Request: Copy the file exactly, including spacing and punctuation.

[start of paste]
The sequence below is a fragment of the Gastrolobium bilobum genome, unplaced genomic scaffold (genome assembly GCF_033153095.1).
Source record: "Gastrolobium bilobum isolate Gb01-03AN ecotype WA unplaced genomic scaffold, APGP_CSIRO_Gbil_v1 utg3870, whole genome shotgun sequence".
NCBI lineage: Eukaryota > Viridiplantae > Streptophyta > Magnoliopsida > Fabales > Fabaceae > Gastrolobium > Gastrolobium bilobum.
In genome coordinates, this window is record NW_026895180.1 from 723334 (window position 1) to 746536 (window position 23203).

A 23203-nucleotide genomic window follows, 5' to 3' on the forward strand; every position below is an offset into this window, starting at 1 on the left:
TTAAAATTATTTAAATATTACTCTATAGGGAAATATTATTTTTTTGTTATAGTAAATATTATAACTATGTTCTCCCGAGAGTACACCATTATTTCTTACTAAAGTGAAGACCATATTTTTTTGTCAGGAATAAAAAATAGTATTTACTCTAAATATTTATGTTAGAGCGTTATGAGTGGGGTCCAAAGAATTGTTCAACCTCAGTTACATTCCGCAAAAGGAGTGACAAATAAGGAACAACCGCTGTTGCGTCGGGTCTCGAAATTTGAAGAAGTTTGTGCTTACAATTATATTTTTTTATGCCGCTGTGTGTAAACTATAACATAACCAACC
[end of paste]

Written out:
The sequence below is a fragment of the Gastrolobium bilobum genome, unplaced genomic scaffold (genome assembly GCF_033153095.1).
Source record: "Gastrolobium bilobum isolate Gb01-03AN ecotype WA unplaced genomic scaffold, APGP_CSIRO_Gbil_v1 utg3870, whole genome shotgun sequence".
NCBI lineage: Eukaryota > Viridiplantae > Streptophyta > Magnoliopsida > Fabales > Fabaceae > Gastrolobium > Gastrolobium bilobum.
In genome coordinates, this window is record NW_026895180.1 from 723334 (window position 1) to 746536 (window position 23203).

A 23203-nucleotide genomic window follows, 5' to 3' on the forward strand; every position below is an offset into this window, starting at 1 on the left:
TTAAAATTATTTAAATATTACTCTATAGGGAAATATTATTTTTTTGTTATAGTAAATATTATAACTATGTTCTCCCGAGAGTACACCATTATTTCTTACTAAAGTGAAGACCATATTTTTTTGTCAGGAATAAAAAATAGTATTTACTCTAAATATTTATGTTAGAGCGTTATGAGTGGGGTCCAAAGAATTGTTCAACCTCAGTTACATTCCGCAAAAGGAGTGACAAATAAGGAACAACCGCTGTTGCGTCGGGTCTCGAAATTTGAAGAAGTTTGTGCTTACAATTATATTTTTTTATGCCGCTGTGTGTAAACTATAACATAACCAACC